Kentucky Rising: Democracy, Slavery, and Culture from the Early Republic to the Civil War

By James A. Ramage; Andrea S. Watkins | Go to book overview

12
The Politics of Slavery

Opponents of slavery outside Kentucky noticed that the commonwealth had the strongest antislavery movement of any of the slave states, and many hoped that Kentucky would set an example and be the first slave state to abolish slavery. Most Kentuckians agreed with Henry Clay that slavery was evil, but they also agreed with him that it was necessary for public safety— it was an evil necessity. The watershed in the consideration of emancipation as a political issue came with the state constitutional convention in 1849, when antislavery advocates hoped the slaves might be freed. Henry Clay encouraged this when he published a public letter meant to influence the convention. He wrote that Kentucky enjoyed “high respect and honorable consideration” throughout the nation and the world but that none of Kentucky’s past glory would equal the achievement of being “the Pioneer State” in abolishing slavery. But the voters elected a proslavery convention, and the members wrote one of the most proslavery state constitutions in the nation. The constitution used strong language to protect the rights of slave owners; it made the right to own slaves “inviolable,” declared that a majority in the General Assembly had no right to infringe on the “lives, liberty, and property of freemen,” and proclaimed that the right to own slaves was “higher than any constitutional sanction.” Debate continued, but, after the new constitution was ratified in 1850, Kentuckians seemed more committed to slavery than ever—nearly every candidate campaigning for election portrayed himself as a friend of slavery.1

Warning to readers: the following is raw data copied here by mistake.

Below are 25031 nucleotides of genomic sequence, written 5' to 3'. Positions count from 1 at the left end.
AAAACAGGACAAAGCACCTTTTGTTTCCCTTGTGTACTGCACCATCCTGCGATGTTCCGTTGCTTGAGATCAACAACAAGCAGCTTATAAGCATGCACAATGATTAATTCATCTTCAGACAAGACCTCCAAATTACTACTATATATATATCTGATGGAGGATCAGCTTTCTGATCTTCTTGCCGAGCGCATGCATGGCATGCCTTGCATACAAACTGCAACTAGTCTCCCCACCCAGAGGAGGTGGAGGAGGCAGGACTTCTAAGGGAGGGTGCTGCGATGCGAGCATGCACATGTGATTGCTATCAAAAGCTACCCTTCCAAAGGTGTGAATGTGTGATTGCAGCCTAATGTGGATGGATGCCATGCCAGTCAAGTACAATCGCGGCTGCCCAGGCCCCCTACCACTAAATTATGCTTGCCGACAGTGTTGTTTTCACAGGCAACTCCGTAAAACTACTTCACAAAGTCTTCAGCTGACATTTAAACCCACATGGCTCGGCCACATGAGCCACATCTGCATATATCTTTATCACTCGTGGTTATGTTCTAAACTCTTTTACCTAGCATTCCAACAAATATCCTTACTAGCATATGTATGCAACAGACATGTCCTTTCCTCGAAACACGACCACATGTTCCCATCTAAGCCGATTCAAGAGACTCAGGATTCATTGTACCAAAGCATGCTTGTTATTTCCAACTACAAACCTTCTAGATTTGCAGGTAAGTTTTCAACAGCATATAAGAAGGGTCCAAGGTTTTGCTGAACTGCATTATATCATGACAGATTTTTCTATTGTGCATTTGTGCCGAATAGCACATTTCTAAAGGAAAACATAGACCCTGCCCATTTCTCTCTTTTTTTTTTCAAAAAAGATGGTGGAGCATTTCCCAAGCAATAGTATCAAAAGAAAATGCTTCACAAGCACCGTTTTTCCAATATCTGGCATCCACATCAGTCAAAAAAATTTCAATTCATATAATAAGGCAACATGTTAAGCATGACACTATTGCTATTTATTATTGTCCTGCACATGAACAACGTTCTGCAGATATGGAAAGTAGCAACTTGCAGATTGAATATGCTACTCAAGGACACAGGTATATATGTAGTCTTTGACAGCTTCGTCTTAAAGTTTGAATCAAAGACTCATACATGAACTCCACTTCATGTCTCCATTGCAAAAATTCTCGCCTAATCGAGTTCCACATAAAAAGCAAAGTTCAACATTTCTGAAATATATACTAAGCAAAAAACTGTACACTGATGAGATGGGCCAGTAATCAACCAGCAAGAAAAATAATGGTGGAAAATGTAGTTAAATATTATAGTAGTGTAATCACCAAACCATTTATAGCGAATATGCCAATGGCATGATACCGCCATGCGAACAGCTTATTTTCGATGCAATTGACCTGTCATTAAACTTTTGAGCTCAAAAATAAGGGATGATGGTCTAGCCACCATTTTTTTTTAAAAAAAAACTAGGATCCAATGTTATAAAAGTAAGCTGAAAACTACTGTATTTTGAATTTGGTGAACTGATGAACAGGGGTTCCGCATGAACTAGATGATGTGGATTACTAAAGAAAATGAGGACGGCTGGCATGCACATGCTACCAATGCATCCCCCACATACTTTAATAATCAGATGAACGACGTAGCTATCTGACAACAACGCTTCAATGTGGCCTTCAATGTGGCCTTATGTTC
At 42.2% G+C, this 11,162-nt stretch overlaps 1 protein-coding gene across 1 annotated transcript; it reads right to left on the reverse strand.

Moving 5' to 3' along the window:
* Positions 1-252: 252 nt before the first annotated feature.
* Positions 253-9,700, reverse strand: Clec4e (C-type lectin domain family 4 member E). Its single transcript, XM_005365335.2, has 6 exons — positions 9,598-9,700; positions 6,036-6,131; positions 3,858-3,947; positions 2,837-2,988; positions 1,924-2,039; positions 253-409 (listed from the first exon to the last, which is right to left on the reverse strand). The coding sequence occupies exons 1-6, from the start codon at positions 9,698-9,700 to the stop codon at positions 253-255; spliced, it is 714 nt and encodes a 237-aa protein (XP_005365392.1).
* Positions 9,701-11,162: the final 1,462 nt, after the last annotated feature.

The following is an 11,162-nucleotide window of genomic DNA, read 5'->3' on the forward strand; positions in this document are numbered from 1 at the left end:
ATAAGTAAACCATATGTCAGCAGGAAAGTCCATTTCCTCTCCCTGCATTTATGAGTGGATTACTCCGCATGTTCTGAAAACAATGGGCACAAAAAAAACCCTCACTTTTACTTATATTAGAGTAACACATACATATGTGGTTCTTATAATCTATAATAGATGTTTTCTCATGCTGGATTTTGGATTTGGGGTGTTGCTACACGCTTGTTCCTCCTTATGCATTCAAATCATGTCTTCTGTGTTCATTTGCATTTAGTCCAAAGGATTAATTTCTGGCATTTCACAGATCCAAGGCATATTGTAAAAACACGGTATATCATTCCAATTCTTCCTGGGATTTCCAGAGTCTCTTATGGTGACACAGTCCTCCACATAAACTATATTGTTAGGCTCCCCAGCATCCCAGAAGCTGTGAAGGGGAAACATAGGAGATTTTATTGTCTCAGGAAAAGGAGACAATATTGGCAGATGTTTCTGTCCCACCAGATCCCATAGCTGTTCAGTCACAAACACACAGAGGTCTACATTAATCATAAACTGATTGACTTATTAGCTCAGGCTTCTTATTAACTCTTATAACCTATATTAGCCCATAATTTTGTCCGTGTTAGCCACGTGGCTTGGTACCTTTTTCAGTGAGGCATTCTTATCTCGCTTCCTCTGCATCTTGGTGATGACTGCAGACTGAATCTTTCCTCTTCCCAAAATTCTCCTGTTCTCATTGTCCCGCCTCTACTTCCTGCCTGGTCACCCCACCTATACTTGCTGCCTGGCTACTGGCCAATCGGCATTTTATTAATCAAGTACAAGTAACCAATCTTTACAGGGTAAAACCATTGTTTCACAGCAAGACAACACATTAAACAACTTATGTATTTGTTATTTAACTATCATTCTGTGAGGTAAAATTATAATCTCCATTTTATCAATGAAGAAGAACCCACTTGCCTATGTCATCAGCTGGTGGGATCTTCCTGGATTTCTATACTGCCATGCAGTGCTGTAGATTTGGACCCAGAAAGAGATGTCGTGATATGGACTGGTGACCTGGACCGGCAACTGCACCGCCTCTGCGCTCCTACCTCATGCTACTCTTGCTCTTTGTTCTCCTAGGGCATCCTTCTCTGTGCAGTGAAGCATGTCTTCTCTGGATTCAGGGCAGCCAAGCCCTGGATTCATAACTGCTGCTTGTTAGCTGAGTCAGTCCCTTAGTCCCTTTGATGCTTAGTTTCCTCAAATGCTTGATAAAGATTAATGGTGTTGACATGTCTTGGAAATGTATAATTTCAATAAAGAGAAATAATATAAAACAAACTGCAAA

One of the strongest early opponents of slavery in Kentucky was Presbyterian minister David Rice, a man of courage and dignity who came to Kentucky from Virginia in 1783 with his wife and eleven children in response to a request by about three hundred Presbyterian settlers that he organize

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